Technical Writing Degree: Career Options for Graduates with a Degree in Technical Writing

Published Sep 10, 2009

RSS Feed

If you like to write and are technically inclined, Technical Writing may be the career for you. As technology becomes increasingly complex, the need for skilled communicators who can clearly convey technical information for a variety of readers has also increased. The following article describes career options in the field of Technical Writing.

Associate's Degree in Technical Writing Career Summary

An associate's degree program in Technical Writing prepares students for entry-level positions with companies that require documentation for complex products, services or procedures. Those companies may also need media specialists who can translate technical information into everyday language for press releases and media appearances, and prepare speeches to be given by technicians. In an associate's program, Technical Writing students are taught to create corporate documents such as reports, training materials, newsletters, website content and operations manuals in preparation for a position on a corporate communications team.

Bachelor's Degree in Technical Writing Career Summary

At the bachelor's level, students begin to take Technical Writing courses in specialized fields, preparing them for specific jobs. Few schools offer degrees in Technical Writing in specialized fields, and employers generally look for candidates who have expertise in technical fields rather than technical writers with a general familiarity of technical subjects. With a bachelor's degree in a technical or scientific field, students who have taken Technical Writing courses have the following career options, among others:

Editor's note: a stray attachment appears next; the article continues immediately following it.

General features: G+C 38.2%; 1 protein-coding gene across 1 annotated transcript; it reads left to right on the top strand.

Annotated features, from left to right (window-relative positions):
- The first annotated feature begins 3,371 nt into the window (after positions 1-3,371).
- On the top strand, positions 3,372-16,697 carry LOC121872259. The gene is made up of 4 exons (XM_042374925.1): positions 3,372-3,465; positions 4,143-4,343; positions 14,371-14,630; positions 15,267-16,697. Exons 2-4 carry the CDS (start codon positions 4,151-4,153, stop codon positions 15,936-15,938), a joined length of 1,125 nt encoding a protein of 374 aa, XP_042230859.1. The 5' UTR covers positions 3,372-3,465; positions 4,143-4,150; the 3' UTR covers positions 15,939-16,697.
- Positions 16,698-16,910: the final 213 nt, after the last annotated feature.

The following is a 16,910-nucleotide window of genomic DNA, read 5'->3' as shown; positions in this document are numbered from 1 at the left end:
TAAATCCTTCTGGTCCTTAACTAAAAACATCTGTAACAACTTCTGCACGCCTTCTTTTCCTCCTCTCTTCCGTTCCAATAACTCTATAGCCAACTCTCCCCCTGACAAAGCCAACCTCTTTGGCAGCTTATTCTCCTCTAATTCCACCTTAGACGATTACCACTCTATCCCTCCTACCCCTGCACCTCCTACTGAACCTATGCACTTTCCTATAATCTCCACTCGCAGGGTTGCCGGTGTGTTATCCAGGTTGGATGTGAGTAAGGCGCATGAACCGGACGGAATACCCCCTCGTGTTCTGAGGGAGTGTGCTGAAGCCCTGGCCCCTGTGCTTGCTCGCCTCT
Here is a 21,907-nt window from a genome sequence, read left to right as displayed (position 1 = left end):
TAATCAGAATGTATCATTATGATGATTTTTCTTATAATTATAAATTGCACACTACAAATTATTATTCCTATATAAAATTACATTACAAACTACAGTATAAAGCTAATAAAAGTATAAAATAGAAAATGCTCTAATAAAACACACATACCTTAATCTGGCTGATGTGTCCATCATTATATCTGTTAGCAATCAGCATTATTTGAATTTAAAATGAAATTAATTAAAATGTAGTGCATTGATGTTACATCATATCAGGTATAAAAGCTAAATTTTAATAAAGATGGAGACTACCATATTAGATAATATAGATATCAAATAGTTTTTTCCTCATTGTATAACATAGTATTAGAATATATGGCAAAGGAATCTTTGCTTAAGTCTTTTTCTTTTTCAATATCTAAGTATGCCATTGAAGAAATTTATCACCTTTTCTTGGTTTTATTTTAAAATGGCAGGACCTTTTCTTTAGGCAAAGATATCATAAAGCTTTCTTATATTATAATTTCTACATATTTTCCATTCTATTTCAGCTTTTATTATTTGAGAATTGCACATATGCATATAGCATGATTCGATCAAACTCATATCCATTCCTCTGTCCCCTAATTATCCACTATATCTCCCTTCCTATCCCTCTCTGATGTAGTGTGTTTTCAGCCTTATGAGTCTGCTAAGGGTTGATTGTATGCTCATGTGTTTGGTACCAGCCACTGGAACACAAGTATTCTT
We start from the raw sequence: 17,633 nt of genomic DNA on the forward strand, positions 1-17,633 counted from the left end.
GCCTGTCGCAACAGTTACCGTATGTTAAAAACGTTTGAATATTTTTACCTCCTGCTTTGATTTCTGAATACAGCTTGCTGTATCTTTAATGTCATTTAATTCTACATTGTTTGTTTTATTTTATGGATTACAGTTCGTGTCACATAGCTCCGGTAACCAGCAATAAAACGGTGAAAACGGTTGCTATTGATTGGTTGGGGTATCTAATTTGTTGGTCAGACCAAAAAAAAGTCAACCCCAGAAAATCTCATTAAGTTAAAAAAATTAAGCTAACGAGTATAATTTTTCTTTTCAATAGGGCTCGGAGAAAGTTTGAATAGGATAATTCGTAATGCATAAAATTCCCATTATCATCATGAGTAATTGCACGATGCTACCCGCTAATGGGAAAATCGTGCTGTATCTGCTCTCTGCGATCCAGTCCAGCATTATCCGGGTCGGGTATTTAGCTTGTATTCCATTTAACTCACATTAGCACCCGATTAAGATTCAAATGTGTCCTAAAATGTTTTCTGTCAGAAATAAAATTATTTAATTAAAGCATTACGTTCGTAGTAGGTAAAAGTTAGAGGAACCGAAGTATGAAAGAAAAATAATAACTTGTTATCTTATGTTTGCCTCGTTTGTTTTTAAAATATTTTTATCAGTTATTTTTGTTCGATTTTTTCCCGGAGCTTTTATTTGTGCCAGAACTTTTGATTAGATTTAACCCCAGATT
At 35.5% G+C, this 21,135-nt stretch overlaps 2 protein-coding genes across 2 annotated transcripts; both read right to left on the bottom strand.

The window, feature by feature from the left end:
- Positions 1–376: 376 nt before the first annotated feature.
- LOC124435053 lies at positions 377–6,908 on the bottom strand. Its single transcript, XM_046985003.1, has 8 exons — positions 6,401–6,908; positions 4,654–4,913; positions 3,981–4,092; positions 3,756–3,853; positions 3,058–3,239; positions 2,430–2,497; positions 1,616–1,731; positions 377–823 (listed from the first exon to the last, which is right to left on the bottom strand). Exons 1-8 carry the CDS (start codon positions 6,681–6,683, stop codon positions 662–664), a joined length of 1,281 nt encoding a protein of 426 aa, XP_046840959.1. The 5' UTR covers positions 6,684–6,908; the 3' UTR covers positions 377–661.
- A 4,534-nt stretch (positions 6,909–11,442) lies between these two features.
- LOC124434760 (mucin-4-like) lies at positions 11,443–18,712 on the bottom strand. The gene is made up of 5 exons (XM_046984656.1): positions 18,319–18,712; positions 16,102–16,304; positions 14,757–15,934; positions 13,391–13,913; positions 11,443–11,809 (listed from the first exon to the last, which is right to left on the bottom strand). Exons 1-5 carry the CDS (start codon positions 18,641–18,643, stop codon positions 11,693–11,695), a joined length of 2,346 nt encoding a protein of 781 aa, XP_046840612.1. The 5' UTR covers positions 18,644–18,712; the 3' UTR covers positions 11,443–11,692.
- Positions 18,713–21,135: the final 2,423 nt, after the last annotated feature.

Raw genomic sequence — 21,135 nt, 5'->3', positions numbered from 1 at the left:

• Journalist: translating complex technical information in areas such as science and medicine for newspaper and magazine readers
  • Medical writer: creating reports and abstracts for clinical trials and medical procedures, and preparing other health-related documents
  • Software writer: writing user manuals, online tutorials and other documentation
  • Instructional designer: developing training manuals, curricula and other documentation used in classes for government agencies, businesses, corporations and nonprofit associations
  • Manual developer: writing instruction manuals and assembly instructions for manufacturers of consumer goods
  • Business communicator: preparing annual reports, proposals, prospectus brochures and other documents for corporations

Master's Degree in Technical Writing Career Summary

A master's degree program in Technical Writing prepares students for careers as management-level technical writers for government agencies, corporations and nonprofit organizations. In addition, master's degree holders are qualified to prepare documentation on scientific and technical research studies and teach Technical Writing at the college level.

Featured School Choices: